* USDA adds social media, data mining to enforcement tools
* Official Warns against stricter eligibility rules
By Lisa Baertlein
LOS ANGELES, Feb 6 Stung by election-year
criticism of a program used by one in seven Americans,
administrators of U.S. food stamp benefits are intensifying
efforts to combat fraud and protect the $75.3 billion plan from
the budget axe.
Enrollment in the food aid program that helps the poor,
elderly and disabled is running at record high levels, with 46.1
million people now participating.
High joblessness, persistent woes in the housing market and
a tepid economic recovery have driven more that 14 million
people to sign up for the benefits since U.S. President Barack
Obama took office three years ago.
That number includes many displaced workers, who
are now attempting to eke out a living with low-wage or
part-time jobs. In many states, a family of four with net income
of just over $23,000 would qualify for food stamps.
The spike in enrollment prompted Republican presidential
candidate Newt Gingrich to dub Obama the "food stamp president"
and has fueled calls for cuts to assistance programs that
critics say are turning the United States into a welfare state.
In the face of such criticism, officials
responsible for food stamps are trumpeting the program's
efficiency and vowing further improvements.
Kevin Concannon, U.S. Department of Agriculture
undersecretary for food, nutrition and consumer services, said
his agency was doubling efforts to prevent fraud, which accounts
for just 1 percent of food stamp benefits, but equals about $750
million each year.
"This is $750 million that isn't being used to provide food
to individuals and families and that issue isn't lost on us,"
Concannon said in a recent phone interview.
"We want to maintain the confidence of American taxpayers
because everyone is challenged in this economy - the payers as
well as the folks who are benefiting from the program," he said.
The program's biggest step forward in fraud prevention came
in 2004, when the government replaced paper coupons with plastic
cards that are loaded electronically like debit cards. In 2008,
the USDA changed the name of the program to the Supplemental
Nutritional Assistance Program, or SNAP, but the benefits are
still commonly referred to as food stamps.
Concannon said the program was adding high-tech strategies
to its enforcement quiver.
Those include working with social media firms and
data mining company SRA International Inc to root out abuse. It
also debuted a new website for public whistleblowers at
While administrators work to reduce payment
errors, the USDA is collaborating with state agencies to
investigate recipients suspected of committing fraud or misusing
benefits. It also will seek tougher penalties for stores engaged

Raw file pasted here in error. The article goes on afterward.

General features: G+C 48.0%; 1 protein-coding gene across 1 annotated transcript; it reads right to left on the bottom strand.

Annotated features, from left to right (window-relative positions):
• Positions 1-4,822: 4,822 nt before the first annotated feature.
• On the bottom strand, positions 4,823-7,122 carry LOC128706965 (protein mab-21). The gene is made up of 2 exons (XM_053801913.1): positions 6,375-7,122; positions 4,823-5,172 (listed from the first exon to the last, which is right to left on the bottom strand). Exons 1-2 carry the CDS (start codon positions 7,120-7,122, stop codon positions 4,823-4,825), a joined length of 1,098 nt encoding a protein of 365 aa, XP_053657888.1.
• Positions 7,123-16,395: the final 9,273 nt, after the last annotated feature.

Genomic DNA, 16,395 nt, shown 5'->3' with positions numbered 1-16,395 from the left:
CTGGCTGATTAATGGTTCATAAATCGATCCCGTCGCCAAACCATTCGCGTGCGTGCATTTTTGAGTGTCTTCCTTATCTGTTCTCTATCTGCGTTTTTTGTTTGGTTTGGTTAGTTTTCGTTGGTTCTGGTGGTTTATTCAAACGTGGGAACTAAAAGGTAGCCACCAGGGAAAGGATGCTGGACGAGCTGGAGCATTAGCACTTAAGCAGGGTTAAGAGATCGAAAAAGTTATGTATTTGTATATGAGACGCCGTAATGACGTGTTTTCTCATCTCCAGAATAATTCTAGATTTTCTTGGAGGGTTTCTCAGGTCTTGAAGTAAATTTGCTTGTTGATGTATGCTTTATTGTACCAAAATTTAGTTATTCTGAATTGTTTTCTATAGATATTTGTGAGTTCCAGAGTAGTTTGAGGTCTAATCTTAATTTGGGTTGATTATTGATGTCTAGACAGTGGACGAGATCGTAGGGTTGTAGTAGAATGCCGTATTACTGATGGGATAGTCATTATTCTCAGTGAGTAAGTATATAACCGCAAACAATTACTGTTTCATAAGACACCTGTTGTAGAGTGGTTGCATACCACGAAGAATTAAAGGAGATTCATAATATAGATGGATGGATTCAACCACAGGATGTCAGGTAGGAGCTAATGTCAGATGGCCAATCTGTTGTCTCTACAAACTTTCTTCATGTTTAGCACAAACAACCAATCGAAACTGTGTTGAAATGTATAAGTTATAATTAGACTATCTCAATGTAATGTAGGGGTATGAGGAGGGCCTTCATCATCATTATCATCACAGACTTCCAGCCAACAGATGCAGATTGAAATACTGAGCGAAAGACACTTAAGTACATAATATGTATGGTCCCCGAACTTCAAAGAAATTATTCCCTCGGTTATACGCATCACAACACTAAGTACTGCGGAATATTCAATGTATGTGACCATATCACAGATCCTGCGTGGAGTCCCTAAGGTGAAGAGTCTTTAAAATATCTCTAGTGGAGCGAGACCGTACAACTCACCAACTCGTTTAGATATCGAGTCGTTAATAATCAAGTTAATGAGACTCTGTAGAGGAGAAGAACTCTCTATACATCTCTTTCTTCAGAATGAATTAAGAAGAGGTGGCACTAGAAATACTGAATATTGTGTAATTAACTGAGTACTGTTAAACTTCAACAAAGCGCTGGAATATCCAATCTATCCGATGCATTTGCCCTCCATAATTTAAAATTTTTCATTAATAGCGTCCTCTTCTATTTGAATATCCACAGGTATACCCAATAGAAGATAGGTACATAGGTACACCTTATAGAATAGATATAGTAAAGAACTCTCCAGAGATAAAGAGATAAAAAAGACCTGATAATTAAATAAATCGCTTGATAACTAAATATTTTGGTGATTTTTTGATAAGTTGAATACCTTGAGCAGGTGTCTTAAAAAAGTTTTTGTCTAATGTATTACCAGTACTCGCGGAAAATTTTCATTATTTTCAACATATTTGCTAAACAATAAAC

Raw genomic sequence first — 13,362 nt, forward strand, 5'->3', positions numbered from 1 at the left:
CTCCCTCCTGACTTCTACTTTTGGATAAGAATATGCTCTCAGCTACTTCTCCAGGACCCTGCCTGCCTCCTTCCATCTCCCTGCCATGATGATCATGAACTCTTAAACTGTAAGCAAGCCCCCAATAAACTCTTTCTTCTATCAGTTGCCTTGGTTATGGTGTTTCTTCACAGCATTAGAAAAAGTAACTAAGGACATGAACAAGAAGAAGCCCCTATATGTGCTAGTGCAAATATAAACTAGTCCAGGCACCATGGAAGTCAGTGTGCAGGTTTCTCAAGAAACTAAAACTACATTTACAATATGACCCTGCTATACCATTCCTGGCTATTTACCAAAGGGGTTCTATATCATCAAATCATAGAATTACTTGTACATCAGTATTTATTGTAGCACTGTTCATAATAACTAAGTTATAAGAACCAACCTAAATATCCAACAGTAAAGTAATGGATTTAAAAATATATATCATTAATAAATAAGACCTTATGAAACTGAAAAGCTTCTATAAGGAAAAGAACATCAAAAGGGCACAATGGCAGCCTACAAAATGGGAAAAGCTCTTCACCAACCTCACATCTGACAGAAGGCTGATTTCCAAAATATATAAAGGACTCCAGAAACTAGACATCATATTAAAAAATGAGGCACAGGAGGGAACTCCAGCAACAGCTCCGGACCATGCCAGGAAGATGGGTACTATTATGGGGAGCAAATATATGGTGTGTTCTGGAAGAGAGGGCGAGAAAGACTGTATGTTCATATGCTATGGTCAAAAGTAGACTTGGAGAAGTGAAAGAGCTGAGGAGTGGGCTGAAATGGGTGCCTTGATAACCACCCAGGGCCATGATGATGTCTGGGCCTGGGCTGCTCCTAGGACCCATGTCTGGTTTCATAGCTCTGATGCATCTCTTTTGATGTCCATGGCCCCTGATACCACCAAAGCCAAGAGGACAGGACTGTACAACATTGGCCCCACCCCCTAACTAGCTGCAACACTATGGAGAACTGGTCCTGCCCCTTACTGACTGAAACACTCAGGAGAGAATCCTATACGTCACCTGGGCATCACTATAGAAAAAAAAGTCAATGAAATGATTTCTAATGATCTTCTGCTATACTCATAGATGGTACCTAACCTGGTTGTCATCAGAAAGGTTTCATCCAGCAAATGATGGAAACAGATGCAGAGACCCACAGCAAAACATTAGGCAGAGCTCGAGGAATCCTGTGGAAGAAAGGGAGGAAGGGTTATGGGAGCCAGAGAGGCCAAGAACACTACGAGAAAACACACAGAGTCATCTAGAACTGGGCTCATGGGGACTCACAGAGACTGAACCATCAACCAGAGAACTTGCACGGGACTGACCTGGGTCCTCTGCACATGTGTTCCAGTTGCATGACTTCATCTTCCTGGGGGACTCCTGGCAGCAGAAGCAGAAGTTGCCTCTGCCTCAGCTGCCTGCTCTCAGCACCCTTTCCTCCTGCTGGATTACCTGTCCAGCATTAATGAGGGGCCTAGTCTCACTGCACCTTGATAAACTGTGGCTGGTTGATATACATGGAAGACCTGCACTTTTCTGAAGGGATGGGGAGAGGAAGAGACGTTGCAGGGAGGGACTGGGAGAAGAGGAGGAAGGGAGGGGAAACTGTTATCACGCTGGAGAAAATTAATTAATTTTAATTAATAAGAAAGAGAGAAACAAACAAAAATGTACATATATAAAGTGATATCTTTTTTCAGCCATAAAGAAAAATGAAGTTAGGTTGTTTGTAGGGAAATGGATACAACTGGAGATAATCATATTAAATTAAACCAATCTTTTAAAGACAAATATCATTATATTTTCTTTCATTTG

Trafficking generally takes the form of users "selling"
their benefits for roughly 50 cents on the dollar to
brick-and-mortar retailers or to individuals found via websites
like eBay or Facebook.
From Oct. 1 through Dec. 31, the USDA sanctioned more than
225 stores found to be violating program rules and permanently
disqualified 350 stores for trafficking in SNAP benefits ,
a roughly 14 percent increase in disciplinary actions
"Fraud is not a static concept -- we know that where there
is a will to commit malfeasance, bad actors will try to find a
way," Concannon said.
Concannon and other supporters of the food stamp program are
also warning against efforts by some states to toughen
eligibility rules. The program is funded by the federal
government but administered at the state level.
Programs in 36 states as well as the District of Columbia,
Guam and the U.S. Virgin Islands have no asset test for food
Such rules came under scrutiny last year, when it came to
light that a Michigan man who won a $2 million lottery jackpot
was collecting food stamps under a state loophole that counted
only income, not assets. The man took his winnings in a lump
sum, which categorized them as assets.
Michigan has since closed the loophole and adopted an asset
Pennsylvania Governor Tom Corbett has proposed denying food
stamps to households with assets of more than $5,500. The limit
would be $9,000 for households that include a person who is
disabled or age 60 or older. His original proposal, which had
significantly lower asset limits, hit a wall of resistance from
anti-hunger advocates, who called it unusually punitive.
Some U.S. lawmakers have called for asset tests for all
Concannon said the food stamp program was designed to help
people weather tough times brought on by a job loss or illness.
Requiring participants to exhaust their resources in order to
qualify for benefits could leave them in a weakened position
when the economy recovers, Concannon said.
"We would caution states to be wary of just running down the
road without thinking through the impact on their citizens,
especially in what is still a tough jobs economy," he said.